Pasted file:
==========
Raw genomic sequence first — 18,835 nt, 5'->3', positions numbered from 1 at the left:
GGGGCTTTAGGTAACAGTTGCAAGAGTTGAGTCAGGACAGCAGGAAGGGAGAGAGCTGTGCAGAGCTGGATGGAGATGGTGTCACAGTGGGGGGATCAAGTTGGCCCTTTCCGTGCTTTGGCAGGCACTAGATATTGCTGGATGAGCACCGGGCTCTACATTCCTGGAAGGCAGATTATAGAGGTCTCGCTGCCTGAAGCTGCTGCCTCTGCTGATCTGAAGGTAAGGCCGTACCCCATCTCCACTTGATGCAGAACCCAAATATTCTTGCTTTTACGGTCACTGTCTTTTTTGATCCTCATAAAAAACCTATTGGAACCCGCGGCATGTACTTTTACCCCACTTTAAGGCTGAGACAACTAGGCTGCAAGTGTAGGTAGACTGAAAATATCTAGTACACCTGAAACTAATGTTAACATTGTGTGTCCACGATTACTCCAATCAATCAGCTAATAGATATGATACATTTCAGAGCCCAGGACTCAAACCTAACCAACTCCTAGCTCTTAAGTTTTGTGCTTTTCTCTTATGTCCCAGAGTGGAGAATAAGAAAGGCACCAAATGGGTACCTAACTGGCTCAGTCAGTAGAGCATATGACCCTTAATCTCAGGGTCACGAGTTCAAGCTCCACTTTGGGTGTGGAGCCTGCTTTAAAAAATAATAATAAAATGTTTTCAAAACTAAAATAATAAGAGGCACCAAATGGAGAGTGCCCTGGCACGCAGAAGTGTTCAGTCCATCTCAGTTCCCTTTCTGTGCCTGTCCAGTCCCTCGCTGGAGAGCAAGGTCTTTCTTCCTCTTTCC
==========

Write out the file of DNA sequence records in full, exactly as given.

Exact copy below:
Raw genomic sequence first — 18,835 nt, 5'->3', positions numbered from 1 at the left:
GGGGCTTTAGGTAACAGTTGCAAGAGTTGAGTCAGGACAGCAGGAAGGGAGAGAGCTGTGCAGAGCTGGATGGAGATGGTGTCACAGTGGGGGGATCAAGTTGGCCCTTTCCGTGCTTTGGCAGGCACTAGATATTGCTGGATGAGCACCGGGCTCTACATTCCTGGAAGGCAGATTATAGAGGTCTCGCTGCCTGAAGCTGCTGCCTCTGCTGATCTGAAGGTAAGGCCGTACCCCATCTCCACTTGATGCAGAACCCAAATATTCTTGCTTTTACGGTCACTGTCTTTTTTGATCCTCATAAAAAACCTATTGGAACCCGCGGCATGTACTTTTACCCCACTTTAAGGCTGAGACAACTAGGCTGCAAGTGTAGGTAGACTGAAAATATCTAGTACACCTGAAACTAATGTTAACATTGTGTGTCCACGATTACTCCAATCAATCAGCTAATAGATATGATACATTTCAGAGCCCAGGACTCAAACCTAACCAACTCCTAGCTCTTAAGTTTTGTGCTTTTCTCTTATGTCCCAGAGTGGAGAATAAGAAAGGCACCAAATGGGTACCTAACTGGCTCAGTCAGTAGAGCATATGACCCTTAATCTCAGGGTCACGAGTTCAAGCTCCACTTTGGGTGTGGAGCCTGCTTTAAAAAATAATAATAAAATGTTTTCAAAACTAAAATAATAAGAGGCACCAAATGGAGAGTGCCCTGGCACGCAGAAGTGTTCAGTCCATCTCAGTTCCCTTTCTGTGCCTGTCCAGTCCCTCGCTGGAGAGCAAGGTCTTTCTTCCTCTTTCC